Buying desktop PCs for schools
There are many types of computers available today, but for most schools, the desktop PC remains the number one choice for classroom computing. In terms of performance, desktop PCs provide the best value for money; full-powered laptops always command a price premium for their smaller size and portability.
Desktop PCs are also more robust, they have large keyboards and can be used with a wide range of monitors. A well-specified desktop PC is also more versatile. even a modestly specified system can handle a range of classroom activities, from emailing to word processing; from exploring the internet to editing images, video or audio.
There are other benefits, too. Since desktop PCs use standard- sized components, they’re cheaper to replace and easier to maintain. They generally offer more scope for upgrading, making it easier to prolong their working life, and even old desktop PCs don’t have to be retired. A little refurbishment, and you have a thin client running on the school network.
Desktop PCs come in an array of sizes, types and prices, and the key is to purchase one that offers the best value for your needs; a cheap, under-powered PC could turn out be an expensive mistake if it doesn’t deliver the performance staff and students require. Likewise, a high-end system that’s only used for word processing and web surfing is a waste of resources. if you want to use 3D material or edit video with your students, invest in a PC that can handle this type of content. if you don’t, save your budget for other things.
The desktop PC market is currently dominated by computers equipped with the intel family of Core i3/i5/i7 Sandy Bridge CPUs. Intel has made its processors so powerful, energy-efficient and affordable, that it’s been hard for rivals to compete.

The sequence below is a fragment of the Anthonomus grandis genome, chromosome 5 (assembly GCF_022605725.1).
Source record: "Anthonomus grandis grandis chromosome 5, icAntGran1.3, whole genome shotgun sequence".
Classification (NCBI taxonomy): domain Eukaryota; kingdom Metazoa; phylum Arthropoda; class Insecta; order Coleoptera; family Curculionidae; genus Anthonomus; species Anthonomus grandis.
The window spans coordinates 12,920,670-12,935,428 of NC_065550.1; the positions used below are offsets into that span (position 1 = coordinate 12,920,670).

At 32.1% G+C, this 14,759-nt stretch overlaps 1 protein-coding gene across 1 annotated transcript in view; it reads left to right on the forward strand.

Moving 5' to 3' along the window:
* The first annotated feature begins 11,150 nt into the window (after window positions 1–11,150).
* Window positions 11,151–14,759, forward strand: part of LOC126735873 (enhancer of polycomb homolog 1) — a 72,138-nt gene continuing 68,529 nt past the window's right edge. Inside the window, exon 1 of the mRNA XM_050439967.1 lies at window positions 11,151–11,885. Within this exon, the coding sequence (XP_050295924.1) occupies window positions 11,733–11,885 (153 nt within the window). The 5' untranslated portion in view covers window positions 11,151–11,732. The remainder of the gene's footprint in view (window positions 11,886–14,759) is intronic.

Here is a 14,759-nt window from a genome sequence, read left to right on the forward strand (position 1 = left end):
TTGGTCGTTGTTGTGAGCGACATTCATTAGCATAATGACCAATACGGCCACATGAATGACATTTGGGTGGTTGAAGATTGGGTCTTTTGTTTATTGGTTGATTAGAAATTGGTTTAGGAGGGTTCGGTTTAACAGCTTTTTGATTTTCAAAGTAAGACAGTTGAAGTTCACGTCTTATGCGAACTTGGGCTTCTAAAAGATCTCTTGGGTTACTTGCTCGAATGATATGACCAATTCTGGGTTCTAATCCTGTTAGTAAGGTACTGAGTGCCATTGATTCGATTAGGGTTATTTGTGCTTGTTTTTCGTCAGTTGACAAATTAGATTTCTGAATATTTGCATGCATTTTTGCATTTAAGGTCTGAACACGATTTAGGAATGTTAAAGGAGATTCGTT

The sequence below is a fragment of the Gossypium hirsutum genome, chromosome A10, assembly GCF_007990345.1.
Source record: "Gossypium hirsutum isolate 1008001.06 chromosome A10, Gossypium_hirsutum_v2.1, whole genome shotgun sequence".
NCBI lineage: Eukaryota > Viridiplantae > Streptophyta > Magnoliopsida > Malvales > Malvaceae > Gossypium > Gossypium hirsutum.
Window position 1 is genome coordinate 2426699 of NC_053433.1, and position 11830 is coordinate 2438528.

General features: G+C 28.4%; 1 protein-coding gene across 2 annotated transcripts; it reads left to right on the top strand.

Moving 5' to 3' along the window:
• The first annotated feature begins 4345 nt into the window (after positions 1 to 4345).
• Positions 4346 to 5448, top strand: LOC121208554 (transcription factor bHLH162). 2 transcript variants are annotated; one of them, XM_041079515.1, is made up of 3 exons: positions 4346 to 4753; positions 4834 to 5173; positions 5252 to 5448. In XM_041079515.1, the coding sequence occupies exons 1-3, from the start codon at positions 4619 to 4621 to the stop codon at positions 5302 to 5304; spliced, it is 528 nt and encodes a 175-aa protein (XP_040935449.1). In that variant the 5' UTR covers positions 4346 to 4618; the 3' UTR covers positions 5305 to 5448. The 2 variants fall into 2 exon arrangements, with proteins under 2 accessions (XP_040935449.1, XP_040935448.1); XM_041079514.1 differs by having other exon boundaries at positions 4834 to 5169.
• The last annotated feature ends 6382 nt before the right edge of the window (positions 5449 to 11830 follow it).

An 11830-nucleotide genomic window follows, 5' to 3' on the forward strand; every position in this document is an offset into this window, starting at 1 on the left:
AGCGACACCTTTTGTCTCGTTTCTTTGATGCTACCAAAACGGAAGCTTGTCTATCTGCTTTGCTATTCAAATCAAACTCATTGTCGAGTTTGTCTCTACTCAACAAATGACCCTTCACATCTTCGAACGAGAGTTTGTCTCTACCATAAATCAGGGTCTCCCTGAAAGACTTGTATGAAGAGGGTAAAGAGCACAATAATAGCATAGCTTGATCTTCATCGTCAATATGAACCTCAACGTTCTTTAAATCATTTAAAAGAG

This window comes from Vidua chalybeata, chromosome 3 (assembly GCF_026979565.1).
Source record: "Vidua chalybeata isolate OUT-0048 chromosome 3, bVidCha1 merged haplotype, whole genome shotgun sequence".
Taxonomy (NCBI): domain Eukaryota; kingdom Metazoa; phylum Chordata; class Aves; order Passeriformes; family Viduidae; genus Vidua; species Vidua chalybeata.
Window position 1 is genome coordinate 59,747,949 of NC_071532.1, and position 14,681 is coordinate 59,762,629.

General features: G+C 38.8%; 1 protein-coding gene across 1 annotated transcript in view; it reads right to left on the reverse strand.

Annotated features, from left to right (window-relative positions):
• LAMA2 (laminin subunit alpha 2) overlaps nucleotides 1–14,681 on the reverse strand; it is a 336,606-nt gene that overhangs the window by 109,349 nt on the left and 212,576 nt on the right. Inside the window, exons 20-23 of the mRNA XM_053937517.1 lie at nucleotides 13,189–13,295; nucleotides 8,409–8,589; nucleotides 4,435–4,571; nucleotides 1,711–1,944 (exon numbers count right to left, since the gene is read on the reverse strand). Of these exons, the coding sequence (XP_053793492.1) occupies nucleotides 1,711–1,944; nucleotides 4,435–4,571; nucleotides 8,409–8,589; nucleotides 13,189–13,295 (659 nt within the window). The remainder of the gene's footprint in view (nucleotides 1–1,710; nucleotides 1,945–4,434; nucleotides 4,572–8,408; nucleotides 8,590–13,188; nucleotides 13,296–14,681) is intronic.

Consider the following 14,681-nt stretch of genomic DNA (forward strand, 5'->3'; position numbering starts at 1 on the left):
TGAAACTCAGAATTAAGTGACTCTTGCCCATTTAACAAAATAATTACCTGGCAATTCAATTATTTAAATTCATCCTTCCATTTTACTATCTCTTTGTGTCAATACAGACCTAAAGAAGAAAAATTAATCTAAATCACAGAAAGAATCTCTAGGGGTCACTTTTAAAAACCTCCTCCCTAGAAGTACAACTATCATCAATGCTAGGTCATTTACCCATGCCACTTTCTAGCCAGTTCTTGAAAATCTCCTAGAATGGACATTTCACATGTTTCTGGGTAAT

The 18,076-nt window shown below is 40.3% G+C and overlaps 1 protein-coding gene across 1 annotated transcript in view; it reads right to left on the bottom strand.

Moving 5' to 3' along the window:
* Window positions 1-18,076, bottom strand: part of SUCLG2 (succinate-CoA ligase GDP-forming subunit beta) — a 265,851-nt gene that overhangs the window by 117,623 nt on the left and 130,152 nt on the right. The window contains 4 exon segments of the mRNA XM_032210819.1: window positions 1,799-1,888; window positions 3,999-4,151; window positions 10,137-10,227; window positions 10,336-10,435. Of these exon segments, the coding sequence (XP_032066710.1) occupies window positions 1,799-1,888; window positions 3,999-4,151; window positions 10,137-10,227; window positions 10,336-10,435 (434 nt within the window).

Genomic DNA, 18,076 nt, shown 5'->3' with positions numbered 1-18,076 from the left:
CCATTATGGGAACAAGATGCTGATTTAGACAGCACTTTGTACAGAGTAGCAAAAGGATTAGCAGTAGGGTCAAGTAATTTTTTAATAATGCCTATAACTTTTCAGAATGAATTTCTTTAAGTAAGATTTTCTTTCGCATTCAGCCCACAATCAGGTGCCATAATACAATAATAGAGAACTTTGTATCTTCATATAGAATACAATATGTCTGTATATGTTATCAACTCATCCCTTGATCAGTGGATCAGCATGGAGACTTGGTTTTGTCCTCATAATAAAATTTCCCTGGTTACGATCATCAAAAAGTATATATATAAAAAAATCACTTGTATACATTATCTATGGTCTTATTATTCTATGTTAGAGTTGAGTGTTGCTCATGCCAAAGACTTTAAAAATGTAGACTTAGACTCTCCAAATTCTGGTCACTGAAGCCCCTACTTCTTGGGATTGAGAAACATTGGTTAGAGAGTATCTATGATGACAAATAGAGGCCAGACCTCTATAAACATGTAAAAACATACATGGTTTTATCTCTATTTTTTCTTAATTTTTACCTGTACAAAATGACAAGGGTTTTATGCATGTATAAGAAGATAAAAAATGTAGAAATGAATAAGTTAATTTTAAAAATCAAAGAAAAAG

However, AMD is fighting back. Its A6 and A8 series of Fusion APUs (accelerated processing units) combine the features of a CPU with those of an entry-level graphics processor, giving you more advanced 3D graphics performance than you’d get from the Intel equivalent. 3D graphics used to be synonymous with games, but increasingly a fast GPU can play a part in other applications, including classroom packages. Since you don’t need a dedicated graphics card, an A6 or A8-powered system can provide better value.
There are many other factors to consider. How robust is it: are the buttons, flaps and PC case strong enough to withstand the rigours of the classroom? How big is the PC’s desktop footprint and can it be used in a variety of configurations, such as horizontally, vertically or attached to the back of a monitor or desk? How much noise does it produce? A classroom full of noisy PCs is no place for learning. Meanwhile, energy-saving features can save a school plenty in energy bills, which can add up to a considerable amount if you’re using a suite of PCs.
You also need to look at connectivity. Are there enough USB ports? Does it include front-mounted ports for headphones, mic and USB devices, or will students have to fiddle around at the rear? Any design feature that discourages students from doing so is worth looking out for.
It’s also worth thinking about the equipment you might want to connect to the PC, both now and in the future. The ubiquity of USB over the past decade makes this easier, but some schools may still use equipment that needs old-fashioned serial or VGA connections.
Similarly, does the PC have the new USB 3 ports or just old-fashioned USB 2? While USB 3 hard disks and devices are currently thin on the ground, this won’t be the case in a few years’ time. If your students shoot a lot of video, are there ports for connecting a digital camcorder? Do you need HDMI connectivity?
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